Husbandry School Visit October ’16

This week our level 5 diploma students attended The Husbandry School, Ashburton for one of their many enrichment days.  We sent along one of our office staff, armed with a notebook and camera.  This is what he reported…

By the look of the long, steep country lane that our bus driver Ian had to navigate to reach Liddy Ball, where The Husbandry School is located, you’d think that we were soon to arrive at The Shire, Hobbiton.  Indeed, set on the grounds of an ancient Neolithic settling, this turned out to be not too far from the truth.  It was clear that those bright, shiny new wellie boots, belonging to most (but not all) of our students, would soon find themselves looking decidedly more lived in.  A thought that amused me for all of three seconds, until I peered down at my own feet, remembering my best suede shoes were still on my feet, and my equally shiny looking wellington boots, were still stood by my front door.  Perhaps if I didn’t mention it, no-one would notice…

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Well, less than a minute after reaching our destination, that hopeful idea fell apart.  It didn’t take long for everyone to see that I was about as out of place as a fire in a swimming pool.  Luckily for me, my acute embarrassment didn’t last long, as we took in our surroundings.  It really is amazing how a 5 minute journey from the rushing traffic of the A38, you can find yourself in another world.  One that seems almost untouched by the stresses and concerns of modern life.  Within minutes of being there, I’m sure most of us were half-contemplating pulling up the drawbridge to everyday life and living off the land as they did in days of yore.  I’d probably have to nip home first though, because my suede shoes were already soaking.

We were greeted by owners Carole and Jonty, who were rushing around at low speeds, making sure that refreshments were on their way, and all was set up for our visit.  They are, without hyperbole, two of the most welcoming people you could ever hope to meet.  As soon as we were there, we were made to feel as though we too could be part of this amazing project they have been pursuing with passion for many years.  As long as they don’t look down at my choice of footwear, then the whole house of cards would come flying apart quicker than a manifestos worth of political promises.

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An authentic Mongolian Yurt, adapted for the slightly colder climate of a Devon winter.

We were then taken into one of the few Mongolian Yurts they have on site.  These designs were chosen as they are a fair approximation to the roundhouses that would have stood on this site at the end of The Stone Age.  This one being used for the purposes of both teaching, and feeding us with the most incredible Gluten-free Coconut and Passion-Fruit cake.  If you’ve got a room full of chefs licking their lips, and not too concerned about typical British politeness over who gets the last slice, you know that you’re tasting something special.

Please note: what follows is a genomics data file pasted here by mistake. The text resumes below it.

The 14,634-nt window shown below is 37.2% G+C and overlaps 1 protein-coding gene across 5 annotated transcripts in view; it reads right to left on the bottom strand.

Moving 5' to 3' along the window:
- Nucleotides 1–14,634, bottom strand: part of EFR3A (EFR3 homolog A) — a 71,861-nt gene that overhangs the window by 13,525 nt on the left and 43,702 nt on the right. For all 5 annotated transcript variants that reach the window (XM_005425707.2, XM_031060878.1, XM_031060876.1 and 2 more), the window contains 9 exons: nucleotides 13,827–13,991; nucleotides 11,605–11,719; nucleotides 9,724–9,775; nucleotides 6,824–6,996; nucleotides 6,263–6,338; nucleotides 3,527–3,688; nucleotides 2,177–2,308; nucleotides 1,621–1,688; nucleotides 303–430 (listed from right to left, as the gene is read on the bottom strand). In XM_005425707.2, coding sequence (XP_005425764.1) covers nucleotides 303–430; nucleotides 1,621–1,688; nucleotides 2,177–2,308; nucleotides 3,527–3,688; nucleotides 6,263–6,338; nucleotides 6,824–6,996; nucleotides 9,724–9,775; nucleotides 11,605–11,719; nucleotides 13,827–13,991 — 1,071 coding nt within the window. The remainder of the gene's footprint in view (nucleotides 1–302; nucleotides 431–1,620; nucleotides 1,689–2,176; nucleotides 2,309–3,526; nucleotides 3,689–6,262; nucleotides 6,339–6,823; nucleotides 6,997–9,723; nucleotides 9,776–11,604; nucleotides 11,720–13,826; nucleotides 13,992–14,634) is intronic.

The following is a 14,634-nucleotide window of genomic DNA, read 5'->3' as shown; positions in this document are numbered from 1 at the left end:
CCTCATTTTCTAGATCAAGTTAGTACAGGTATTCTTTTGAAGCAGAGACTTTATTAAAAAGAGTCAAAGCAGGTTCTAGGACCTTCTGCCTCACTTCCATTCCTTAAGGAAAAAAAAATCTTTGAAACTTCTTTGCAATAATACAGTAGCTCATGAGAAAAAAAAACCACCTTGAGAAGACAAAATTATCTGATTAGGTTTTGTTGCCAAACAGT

It was here that host Carole gave us an introduction to The Husbandry School, which was co-incidentally the moment that I remembered why we were here.  Realising that I wasn’t actually about to pack my life in and start a hippy commune.  After all, I have a four year old daughter who would probably be a bit miffed at my absence, and I also had a half-eaten bar of Cadbury’s Whole Nut in the ‘fridge that I had to get back to.

So considering we’re back down to earth, it seems a good a point as any to tell you about why we’ve sent our students here in the first place.  As you are probably well aware, courses at our Chefs Academy come with internationally recognised qualifications.  However, most people who have ever studied for a career will tell you, there is a lot more that becomes important to you when pursuing your chosen direction, than a by the numbers tick sheet, which goes towards a piece of paper with your name on it.

The piece of paper is highly valuable, and will stand you in good stead, but what will make you stand out, is the skills you have learnt in the process of attaining it.  Something that can not always be quantified by reaching targets towards an academic certificate.  This is something that we are proud to nurture in our professional students and believe it is something that sets us apart from schools offering the same qualifications.  This is where our enrichment days, such as this, come in.

          

Carole touring our students around the amazing gardens of The Husbandry School.